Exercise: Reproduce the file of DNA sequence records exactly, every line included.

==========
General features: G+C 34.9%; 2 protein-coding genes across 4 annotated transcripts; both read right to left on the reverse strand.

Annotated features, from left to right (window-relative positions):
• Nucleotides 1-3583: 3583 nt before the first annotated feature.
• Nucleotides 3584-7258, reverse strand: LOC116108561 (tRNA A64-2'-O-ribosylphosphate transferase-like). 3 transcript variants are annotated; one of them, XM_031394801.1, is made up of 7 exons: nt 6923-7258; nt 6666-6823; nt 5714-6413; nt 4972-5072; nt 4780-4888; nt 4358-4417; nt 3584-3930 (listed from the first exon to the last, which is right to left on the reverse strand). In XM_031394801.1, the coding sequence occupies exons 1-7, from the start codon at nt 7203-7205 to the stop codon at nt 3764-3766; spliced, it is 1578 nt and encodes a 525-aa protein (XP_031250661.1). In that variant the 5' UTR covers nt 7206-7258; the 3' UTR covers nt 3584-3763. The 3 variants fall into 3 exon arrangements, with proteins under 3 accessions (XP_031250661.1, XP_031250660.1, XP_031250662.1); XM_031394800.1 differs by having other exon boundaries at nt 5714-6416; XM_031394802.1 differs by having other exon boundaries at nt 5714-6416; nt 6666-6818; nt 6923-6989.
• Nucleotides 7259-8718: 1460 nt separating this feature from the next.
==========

General features: G+C 34.9%; 2 protein-coding genes across 4 annotated transcripts; both read right to left on the reverse strand.

Annotated features, from left to right (window-relative positions):
• Nucleotides 1-3583: 3583 nt before the first annotated feature.
• Nucleotides 3584-7258, reverse strand: LOC116108561 (tRNA A64-2'-O-ribosylphosphate transferase-like). 3 transcript variants are annotated; one of them, XM_031394801.1, is made up of 7 exons: nt 6923-7258; nt 6666-6823; nt 5714-6413; nt 4972-5072; nt 4780-4888; nt 4358-4417; nt 3584-3930 (listed from the first exon to the last, which is right to left on the reverse strand). In XM_031394801.1, the coding sequence occupies exons 1-7, from the start codon at nt 7203-7205 to the stop codon at nt 3764-3766; spliced, it is 1578 nt and encodes a 525-aa protein (XP_031250661.1). In that variant the 5' UTR covers nt 7206-7258; the 3' UTR covers nt 3584-3763. The 3 variants fall into 3 exon arrangements, with proteins under 3 accessions (XP_031250661.1, XP_031250660.1, XP_031250662.1); XM_031394800.1 differs by having other exon boundaries at nt 5714-6416; XM_031394802.1 differs by having other exon boundaries at nt 5714-6416; nt 6666-6818; nt 6923-6989.
• Nucleotides 7259-8718: 1460 nt separating this feature from the next.